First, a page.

Journal of NeuroVirology

, Volume 24, Issue 6, pp 720–729 | Cite as

Genetic characterization of measles virus genotype D6 subacute sclerosing panencephalitis case, Alberta, Canada

  • K. PabbarajuEmail author
  • K. Fonseca
  • S. Wong
  • M. W. Koch
  • J. T. Joseph
  • G. A. Tipples
  • R. Tellier


Subacute sclerosing panencephalitis (SSPE) is a progressive and eventually fatal neurological disease arising from a persistent infection with measles virus (MV) acquired at a young age. SSPE measles virus strains are defective and unable to produce progeny virions, due to multiple and extensive mutations in a number of key genes. We sequenced the full MV genome from our recently reported SSPE case, which typed as genotype D6, and compared it with other genotype D6 wild type and SSPE sequences. The Alberta D6 strain was significantly different from other reported SSPE D6 sequences. Mutations were observed in all the genes of the Alberta strain, with the greatest sequence divergence noted in the M gene with 17.6% nucleotide and 31% amino acid variation. The L gene showed the least variation with 1.3% nucleotide and 0.7% amino acid differences respectively. The nucleotide variability for 15,672 bases of the complete genome compared to the wild type and other SSPE D6 strains was around 3%.


Measles virus SSPE Biased hypermutation Genotype D6 



In this study, we have determined and characterized the near complete sequence of an SSPE MV strain from a previously reported case. The strain, a genotype D6, is known to cause SSPE but is not the most common genotype reported to do so. Strains of genotype D6 have not circulated in Canada or worldwide for many years, and this supports the remote acquisition of the original infection by the patient. Analysis of the sequence revealed several changes typical of SSPE strains, including mutations that have been previously reported and ones that were unique to our strain. We propose that the unusually great divergence and accumulation of U to C hypermutations is also compatible with a longstanding persistent infection which presented in later adulthood.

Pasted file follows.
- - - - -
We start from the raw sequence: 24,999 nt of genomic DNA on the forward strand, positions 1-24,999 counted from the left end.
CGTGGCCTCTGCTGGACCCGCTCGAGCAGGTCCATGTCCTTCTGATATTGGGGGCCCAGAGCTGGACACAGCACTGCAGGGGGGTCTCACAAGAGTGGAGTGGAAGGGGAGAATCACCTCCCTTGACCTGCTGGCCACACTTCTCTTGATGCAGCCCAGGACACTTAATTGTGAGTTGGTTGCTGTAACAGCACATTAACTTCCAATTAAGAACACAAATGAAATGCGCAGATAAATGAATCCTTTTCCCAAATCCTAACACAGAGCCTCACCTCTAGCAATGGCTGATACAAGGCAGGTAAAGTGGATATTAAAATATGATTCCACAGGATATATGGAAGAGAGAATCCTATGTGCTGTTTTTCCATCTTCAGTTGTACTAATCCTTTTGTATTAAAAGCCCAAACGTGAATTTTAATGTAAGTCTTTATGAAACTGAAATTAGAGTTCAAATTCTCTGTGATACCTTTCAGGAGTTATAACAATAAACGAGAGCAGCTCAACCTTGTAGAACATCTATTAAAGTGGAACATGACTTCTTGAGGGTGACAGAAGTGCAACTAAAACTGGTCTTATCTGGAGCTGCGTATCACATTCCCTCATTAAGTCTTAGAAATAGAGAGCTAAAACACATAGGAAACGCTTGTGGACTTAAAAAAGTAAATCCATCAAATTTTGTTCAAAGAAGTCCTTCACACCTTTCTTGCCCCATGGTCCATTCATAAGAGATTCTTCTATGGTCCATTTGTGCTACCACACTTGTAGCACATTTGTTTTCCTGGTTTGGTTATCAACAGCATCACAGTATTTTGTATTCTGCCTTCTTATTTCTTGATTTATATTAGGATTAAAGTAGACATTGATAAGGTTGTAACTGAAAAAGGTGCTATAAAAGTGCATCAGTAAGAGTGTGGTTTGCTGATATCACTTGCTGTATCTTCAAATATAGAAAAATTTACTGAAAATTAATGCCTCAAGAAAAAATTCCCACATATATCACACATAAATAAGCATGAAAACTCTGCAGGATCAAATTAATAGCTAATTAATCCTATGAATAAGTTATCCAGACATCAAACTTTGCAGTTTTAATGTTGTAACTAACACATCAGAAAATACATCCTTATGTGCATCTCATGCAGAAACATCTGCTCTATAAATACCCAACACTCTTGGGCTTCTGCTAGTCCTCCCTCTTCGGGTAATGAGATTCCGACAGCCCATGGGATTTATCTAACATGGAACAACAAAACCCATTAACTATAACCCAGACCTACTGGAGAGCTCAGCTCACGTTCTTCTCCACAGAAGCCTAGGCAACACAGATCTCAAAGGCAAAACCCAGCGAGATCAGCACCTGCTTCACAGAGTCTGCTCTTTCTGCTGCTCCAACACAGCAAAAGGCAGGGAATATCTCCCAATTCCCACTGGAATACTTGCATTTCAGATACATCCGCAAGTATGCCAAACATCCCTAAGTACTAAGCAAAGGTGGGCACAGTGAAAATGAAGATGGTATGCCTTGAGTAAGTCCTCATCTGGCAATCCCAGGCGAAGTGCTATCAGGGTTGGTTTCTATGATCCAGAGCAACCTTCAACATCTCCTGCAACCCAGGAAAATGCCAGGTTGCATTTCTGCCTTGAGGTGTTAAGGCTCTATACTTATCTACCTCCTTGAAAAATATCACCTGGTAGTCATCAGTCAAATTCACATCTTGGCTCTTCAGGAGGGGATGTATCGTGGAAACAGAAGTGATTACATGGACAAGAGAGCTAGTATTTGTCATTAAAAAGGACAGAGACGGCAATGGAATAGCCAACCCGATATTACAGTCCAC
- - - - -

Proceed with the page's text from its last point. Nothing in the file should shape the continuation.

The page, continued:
Compliance with ethical standards

Conflict of interest statement

The authors declare that they have no conflict of interest.


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Copyright information

© Journal of NeuroVirology, Inc. 2018

Authors and Affiliations

  • K. Pabbaraju
    • 1
    Email author
  • K. Fonseca
    • 1
    • 2
  • S. Wong
    • 1
  • M. W. Koch
    • 3
  • J. T. Joseph
    • 4
  • G. A. Tipples
    • 5
    • 6
  • R. Tellier
    • 1
    • 4
  1. 1.Provincial Laboratory for Public HealthCalgaryCanada
  2. 2.Department of Microbiology, Immunology and Infectious DiseasesUniversity of CalgaryCalgaryCanada
  3. 3.Departments of Clinical Neurosciences and Community Health SciencesUniversity of CalgaryCalgaryCanada
  4. 4.Department of Pathology and Laboratory MedicineUniversity of CalgaryCalgaryCanada
  5. 5.Department of Medical Microbiology and ImmunologyUniversity of AlbertaEdmontonCanada
  6. 6.Provincial Laboratory for Public HealthEdmontonCanada

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